Bluetooth data to help improve traffic flow in Newport Beach, Calif.

Oct. 30, 2017

The newly approved system will gather unique data in real time

The Newport Beach, Calif., city council agreed last week to buy a traffic-monitoring system to be placed in several locations in the area that will ping signals off Bluetooth-enabled equipment to build a real-time profile of motorists’ routes and travel times.

Generally when the city wants to time its traffic signals, it runs a study over a couple of days. The newly approved BlueTOAD system will gather unique but anonymous “signature” data in real time.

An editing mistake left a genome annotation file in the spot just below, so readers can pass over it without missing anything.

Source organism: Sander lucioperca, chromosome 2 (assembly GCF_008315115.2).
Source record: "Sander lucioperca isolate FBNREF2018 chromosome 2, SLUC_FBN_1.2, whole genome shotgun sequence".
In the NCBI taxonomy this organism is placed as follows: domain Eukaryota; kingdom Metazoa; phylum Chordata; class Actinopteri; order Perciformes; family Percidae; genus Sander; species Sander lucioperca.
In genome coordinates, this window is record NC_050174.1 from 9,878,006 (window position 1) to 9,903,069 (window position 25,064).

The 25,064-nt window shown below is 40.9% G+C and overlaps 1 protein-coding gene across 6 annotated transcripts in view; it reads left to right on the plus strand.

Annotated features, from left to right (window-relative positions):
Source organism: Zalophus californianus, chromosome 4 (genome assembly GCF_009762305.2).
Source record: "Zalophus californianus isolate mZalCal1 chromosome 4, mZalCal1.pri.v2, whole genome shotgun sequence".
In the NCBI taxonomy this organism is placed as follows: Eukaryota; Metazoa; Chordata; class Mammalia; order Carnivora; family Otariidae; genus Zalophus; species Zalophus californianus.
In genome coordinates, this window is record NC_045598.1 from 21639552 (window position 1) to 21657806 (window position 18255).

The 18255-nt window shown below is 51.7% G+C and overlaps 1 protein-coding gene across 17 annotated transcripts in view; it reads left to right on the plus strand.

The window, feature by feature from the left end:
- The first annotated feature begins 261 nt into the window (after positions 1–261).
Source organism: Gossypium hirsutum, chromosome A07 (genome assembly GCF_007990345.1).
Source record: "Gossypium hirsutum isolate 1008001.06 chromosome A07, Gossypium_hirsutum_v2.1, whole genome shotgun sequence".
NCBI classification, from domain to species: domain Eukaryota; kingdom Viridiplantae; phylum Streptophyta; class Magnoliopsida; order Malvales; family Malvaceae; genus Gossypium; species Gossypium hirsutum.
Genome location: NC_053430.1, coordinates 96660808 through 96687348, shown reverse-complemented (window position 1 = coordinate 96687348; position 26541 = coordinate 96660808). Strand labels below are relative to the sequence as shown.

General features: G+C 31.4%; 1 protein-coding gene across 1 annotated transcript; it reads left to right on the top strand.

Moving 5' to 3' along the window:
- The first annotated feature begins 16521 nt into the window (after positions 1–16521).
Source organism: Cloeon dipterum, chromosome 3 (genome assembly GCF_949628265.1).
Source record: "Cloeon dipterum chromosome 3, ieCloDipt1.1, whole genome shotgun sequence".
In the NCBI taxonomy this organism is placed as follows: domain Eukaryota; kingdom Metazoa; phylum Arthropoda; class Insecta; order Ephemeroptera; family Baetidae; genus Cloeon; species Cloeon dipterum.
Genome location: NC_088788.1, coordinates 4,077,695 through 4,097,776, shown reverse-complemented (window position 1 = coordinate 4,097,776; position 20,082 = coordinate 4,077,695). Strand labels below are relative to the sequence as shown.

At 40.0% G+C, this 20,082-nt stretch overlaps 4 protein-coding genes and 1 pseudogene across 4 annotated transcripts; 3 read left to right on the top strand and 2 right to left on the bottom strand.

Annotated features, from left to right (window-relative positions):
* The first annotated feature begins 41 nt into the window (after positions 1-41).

Equipment and software will cost about $119,000 and include 12 detection devices to be placed along the Balboa Peninsula, MacArthur Boulevard, Newport Coast Drive and Coast Highway. The California Department of Transportation already has its own BlueTOAD devices on Coast Highway.

Traffic engineers can get an idea of congestion by comparing the time it takes a car to get from one detection device to another, or the city can study patterns that show strategic routes. The data is aggregated to show trends with no private information. The city’s system is expected to be in place by the beginning of 2018.


Source: Los Angeles Times

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